Mali’s Western Sahel is an agro-pastoral zone decreasing mainly from north to south. Climate is typical of the Sudanese-Sahelian region with precipitation varying between 350 and 750 mm per year concentrated mostly from July to September. The zone is characterized by fluctuating temperatures ranging between 25° C and 40° C with an average temperature range of 15° C.
The water regime is largely dependent on rainfall poorly distributed in time and space. The amount of water in the zone is subject to intense irreversible sanding of their lands since their water resources undergo intense exploitation for various agro-pastoral activities. With the exception of the lowlands, soil is sandy loam.
However, it is important to note that in the last few decades, internal factors (increase in herd size, growing demographics, disappearance of production system specialization, etc.) and external factors (climate change, globalization of the economy, depletion of natural resources, etc.) have brought marked changes in the relationship between stakeholder and users of natural resources.
All of these factors contribute to exacerbating the depletion of natural resources and generate competition where key partners are in conflict with stakeholders, various interests, divergence of exploitation or production strategies.
To deal with this situation, the State and development partners have undertaken efforts across projects and water infrastructure management programs (large diameter wells, water hole drilling and water retention dams).
For the most part, managing these infrastructures requires significant resources which are linked to mobilization of external finances whose number is limited and poorly managed.
With these constraints in mind, other local, cheaper and less limiting solutions should be considered.
The water pool conservation belt is an innovation that helps maintain runoff waters in pools that have low retention capacity. In effect, the zone has several shallow temporary pools that overflow easily during the rainy season. Most of the time, they dry up in 3 or 4 months after the rainy season.
Innovation consists of raising the edges of the ponds with mesh bags filled with sand that are sun and water resistant. In the case where most communities are illiterate, the first task will be to teach village facilitators the basic notions of surveying in order to identify the flow direction of water to the pond. Diagnostics will be necessary for land issues.
To carry out the work, the village(s) concerned will organize themselves to mobilize the work force which consists of blocking water flow to the filled pools. The bags will be placed at the upper part of the pools about 1 m high. It will look like a stony line along the pools’ edges, but the belt will not be closed since the lower part will be left open to allow water to flow into the pool. This will allow the pool to increase its volume without impacting the rate of infiltration.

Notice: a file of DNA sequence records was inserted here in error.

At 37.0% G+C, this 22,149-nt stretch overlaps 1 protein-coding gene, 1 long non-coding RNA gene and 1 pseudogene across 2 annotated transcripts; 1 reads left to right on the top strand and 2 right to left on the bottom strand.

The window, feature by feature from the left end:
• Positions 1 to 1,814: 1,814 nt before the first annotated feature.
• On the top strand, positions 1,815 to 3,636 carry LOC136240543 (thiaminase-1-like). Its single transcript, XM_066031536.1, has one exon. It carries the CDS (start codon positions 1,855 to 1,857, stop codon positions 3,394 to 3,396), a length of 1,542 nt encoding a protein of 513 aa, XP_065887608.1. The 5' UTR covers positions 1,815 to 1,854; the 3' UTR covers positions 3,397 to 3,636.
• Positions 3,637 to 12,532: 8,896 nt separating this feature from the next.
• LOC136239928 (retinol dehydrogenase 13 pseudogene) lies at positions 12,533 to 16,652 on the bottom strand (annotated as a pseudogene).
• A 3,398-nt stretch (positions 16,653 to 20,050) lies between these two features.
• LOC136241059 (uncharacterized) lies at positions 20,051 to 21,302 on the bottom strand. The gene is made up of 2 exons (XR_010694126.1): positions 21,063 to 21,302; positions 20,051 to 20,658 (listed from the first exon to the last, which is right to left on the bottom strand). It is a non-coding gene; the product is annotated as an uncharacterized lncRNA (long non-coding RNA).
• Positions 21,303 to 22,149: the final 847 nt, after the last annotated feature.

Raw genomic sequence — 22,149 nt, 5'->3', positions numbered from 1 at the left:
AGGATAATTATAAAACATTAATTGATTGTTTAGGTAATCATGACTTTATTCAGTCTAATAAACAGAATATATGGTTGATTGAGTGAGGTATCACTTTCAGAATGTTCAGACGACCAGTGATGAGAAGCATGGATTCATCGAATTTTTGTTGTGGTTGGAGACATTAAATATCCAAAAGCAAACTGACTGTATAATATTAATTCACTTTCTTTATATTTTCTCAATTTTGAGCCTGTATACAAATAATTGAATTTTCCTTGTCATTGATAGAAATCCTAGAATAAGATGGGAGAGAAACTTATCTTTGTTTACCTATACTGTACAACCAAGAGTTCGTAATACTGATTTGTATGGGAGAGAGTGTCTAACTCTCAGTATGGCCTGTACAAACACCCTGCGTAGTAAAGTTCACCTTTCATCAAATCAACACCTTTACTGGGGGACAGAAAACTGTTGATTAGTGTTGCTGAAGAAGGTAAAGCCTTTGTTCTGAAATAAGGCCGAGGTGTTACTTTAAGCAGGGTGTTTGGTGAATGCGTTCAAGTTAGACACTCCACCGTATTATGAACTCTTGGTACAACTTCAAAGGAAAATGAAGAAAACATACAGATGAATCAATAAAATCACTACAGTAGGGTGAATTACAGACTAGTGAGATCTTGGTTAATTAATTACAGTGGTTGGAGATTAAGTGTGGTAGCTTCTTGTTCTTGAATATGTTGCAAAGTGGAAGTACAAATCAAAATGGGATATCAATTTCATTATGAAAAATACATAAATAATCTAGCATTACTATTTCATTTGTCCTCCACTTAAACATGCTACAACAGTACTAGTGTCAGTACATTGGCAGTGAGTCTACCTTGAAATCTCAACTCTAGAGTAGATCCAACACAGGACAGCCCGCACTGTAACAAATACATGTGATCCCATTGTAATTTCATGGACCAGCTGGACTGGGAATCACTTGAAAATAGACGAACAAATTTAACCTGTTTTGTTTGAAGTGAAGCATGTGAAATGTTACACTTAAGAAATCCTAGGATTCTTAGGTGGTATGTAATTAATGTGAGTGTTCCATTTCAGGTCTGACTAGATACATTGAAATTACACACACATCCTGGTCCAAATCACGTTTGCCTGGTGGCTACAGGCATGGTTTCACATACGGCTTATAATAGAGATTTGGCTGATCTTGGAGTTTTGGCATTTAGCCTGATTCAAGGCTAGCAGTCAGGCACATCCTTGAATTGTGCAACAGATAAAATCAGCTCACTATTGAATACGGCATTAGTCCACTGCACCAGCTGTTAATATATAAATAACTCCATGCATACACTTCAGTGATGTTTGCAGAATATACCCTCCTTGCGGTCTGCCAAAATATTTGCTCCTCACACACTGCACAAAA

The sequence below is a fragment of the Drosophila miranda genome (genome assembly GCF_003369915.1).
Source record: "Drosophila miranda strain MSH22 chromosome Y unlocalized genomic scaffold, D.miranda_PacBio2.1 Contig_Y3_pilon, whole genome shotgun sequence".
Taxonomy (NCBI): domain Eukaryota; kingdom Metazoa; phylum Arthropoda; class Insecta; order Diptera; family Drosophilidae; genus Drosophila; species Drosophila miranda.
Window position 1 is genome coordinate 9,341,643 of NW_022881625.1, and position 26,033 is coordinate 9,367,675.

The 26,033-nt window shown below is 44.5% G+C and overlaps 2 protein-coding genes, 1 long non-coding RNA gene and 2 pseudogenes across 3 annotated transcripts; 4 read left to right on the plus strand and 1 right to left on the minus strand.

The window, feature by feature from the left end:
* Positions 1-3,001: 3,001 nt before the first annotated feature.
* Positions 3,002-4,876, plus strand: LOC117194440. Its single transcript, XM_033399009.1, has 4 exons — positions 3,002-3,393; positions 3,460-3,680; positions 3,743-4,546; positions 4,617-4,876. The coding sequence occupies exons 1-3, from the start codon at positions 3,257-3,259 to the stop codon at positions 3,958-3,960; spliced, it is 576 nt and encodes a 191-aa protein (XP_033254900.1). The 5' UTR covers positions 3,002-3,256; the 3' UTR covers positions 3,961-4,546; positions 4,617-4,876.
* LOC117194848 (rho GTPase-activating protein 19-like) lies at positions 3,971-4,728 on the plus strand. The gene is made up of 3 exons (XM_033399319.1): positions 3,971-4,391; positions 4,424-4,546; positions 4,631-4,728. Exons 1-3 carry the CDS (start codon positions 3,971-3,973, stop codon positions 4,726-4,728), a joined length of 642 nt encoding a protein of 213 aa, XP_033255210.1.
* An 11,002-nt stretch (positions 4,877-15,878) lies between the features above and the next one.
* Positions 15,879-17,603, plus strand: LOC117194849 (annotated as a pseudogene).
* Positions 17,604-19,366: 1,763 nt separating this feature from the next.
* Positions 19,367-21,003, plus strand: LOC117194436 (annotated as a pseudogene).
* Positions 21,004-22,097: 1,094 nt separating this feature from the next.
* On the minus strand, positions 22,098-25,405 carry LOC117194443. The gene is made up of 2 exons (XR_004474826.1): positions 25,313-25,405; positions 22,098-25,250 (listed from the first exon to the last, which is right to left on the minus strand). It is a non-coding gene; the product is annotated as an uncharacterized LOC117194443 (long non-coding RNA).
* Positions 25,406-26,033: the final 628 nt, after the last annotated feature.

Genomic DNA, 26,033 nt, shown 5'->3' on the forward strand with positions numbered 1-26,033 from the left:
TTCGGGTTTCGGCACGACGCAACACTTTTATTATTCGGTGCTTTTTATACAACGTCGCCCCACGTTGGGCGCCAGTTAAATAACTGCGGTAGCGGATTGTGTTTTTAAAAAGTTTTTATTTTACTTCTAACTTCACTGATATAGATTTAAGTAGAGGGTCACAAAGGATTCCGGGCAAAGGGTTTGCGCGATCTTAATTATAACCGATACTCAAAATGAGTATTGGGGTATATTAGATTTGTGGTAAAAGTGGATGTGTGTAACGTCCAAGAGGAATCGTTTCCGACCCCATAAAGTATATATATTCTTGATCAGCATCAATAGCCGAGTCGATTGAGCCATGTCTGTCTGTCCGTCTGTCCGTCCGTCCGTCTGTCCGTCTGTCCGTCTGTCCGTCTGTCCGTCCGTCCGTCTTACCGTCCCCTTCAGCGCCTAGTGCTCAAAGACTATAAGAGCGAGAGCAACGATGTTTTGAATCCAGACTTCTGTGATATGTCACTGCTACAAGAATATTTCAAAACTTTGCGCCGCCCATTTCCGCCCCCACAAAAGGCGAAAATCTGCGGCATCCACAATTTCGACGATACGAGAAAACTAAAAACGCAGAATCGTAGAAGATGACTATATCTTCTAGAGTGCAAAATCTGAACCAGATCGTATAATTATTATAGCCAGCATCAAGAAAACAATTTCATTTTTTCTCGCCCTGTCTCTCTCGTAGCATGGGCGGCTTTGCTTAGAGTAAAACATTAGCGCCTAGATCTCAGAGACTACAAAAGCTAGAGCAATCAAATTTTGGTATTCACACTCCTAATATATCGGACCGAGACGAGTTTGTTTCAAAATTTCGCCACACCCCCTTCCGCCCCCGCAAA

What makes this water pool conservation belt unique is that it is simple and accessible, uses essentially local materials and gets interested populations involved.
The project allows local populations, transhumans and their herds access water during the dry season. The conservation belt helps improve the incomes of sedentary populations and transhumans because with the scarcity of rain, saving are based increasingly on their livestock.
Transhuman families arrive in the zone and have difficulty sharing water resources with the sedentary population. They must go back to water access points where most of their needs are met. In this way the project provides the framework for peaceful cohabitation between natives and newcomers.
The potential to expand the belt is significant because of its adaptability to the entire zone and even zones in other areas threatened by the progressively encroaching desert. The process to transfer skills from the State to decentralized communities in natural resource management can be a factor of success.
Interest for rural populations to maintain and preserve their main sources of income could also be a determining factor in project ownership.
The populations’ access to water resources is becoming more and more difficult and managing water access points is a source of conflict between residents and transhuman stakeholders. Refuge areas for transhumans are State and projects facilities since natural resources (rivers, forests, etc.) are either depleted or protected by law. UNESCO designated the Baoulé loop as a world heritage site. The forest along the river is the largest pasture reserve and the main access route to the river’s water is just one is example.
Developing compensatory strategies is central to keeping livestock off reserve.
The project’s business model rests on adapting production systems to climate change to ensure income for rural populations. This model intends to improve agro-pastoral productivity. The project does not require much in terms of resources compared to drilling water holes, for example. It is only conditional on acquiring bags to implement the project.